Russell Crowe and Leonardo DiCaprio Have Come a Long Way

Those images will not go unnoticed by the public, at least on the Internet, where debate is brewing over whether Scott's portrait of a CIA detached from realities in the field will be a Hollywood polemic on the war.

Whether moviegoers care is another question. They have largely ignored films broaching conflict in the Middle East. "The Kingdom," "In the Valley of Elah" and "Saving Grace" were box-office duds.

That hasn't deterred Scott from some overtly political imagery. In one torture scene, an Islamic terrorist tells his captor "Welcome to Guantanamo." In another, Crowe's character warns that when a nation is occupied, resistance only grows stronger over time.

Scott concedes the movie is political. But he says he is simply trying to reflect the realities of the conflict.

And the film hardly offers a monolithic view of the USA or Mideast nations. Strong's character is a Jordanian intelligence officer who at times is more sympathetic than Crowe's — and a better ally to DiCaprio's agent.

"Usually the most challenging things you can say are also the most accurate," Scott says.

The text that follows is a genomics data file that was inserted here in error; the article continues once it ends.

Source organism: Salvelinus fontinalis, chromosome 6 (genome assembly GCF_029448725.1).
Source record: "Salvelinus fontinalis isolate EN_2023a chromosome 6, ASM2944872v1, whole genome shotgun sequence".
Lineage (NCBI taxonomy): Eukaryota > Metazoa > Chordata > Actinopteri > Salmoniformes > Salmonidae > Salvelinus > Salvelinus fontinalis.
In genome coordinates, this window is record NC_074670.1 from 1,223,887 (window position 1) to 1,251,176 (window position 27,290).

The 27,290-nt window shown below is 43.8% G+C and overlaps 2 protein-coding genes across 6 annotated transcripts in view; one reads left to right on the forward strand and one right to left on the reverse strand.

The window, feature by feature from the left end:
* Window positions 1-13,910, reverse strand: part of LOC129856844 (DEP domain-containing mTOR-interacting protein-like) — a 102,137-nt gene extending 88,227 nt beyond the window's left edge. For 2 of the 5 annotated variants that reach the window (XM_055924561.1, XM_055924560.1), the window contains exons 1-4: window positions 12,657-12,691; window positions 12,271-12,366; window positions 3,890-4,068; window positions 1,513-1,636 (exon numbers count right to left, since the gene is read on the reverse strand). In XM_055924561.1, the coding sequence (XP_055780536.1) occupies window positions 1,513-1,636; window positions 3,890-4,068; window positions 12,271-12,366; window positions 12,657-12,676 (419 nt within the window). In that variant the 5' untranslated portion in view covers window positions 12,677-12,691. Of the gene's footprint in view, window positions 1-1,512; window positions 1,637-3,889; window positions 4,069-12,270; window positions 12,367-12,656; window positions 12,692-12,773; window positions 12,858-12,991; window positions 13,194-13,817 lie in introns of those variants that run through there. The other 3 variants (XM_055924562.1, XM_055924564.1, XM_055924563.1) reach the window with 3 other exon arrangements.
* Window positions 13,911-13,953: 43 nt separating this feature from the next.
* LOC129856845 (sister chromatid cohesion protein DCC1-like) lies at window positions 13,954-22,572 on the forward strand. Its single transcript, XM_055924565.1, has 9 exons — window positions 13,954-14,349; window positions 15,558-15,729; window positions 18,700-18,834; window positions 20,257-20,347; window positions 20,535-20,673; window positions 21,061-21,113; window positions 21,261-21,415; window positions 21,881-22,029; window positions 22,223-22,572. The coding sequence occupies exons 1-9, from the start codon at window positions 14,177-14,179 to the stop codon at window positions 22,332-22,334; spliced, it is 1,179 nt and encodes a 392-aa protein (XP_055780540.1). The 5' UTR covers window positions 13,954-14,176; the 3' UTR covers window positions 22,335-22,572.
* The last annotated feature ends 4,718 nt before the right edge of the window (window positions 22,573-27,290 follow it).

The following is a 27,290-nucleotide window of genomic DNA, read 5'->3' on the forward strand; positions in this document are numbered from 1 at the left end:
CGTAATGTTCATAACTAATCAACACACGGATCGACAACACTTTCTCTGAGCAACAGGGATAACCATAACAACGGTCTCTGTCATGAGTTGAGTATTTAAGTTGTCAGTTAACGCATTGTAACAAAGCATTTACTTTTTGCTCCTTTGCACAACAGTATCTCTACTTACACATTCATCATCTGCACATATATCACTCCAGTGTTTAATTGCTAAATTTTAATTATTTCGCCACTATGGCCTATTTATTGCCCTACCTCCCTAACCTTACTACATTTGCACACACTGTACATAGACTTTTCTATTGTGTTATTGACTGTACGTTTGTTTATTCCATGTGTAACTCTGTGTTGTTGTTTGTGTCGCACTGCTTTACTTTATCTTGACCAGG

For all of DiCaprio's research into the role and Crowe's bluster, both are loath to discuss any message of the film.

"We're not telling people what to think," DiCaprio says. "If we're guilty of anything, it's in telling people to think."

DiCaprio says that if Hollywood has been remiss in any aspect of political films, it's in not sparking the industry's target audience to become politically active — in any direction.

"I'd just like to see young people respond in some way," he says. "About 40% of young people who are registered to vote actually did in 2004. About 70% of older people did. If you can get young people to have their generation represented, then you're doing something."

Crowe grins at the brief sermon. "I knew he was a good bloke early on," he says. "Even if he doesn't know when you're pulling a joke on him."

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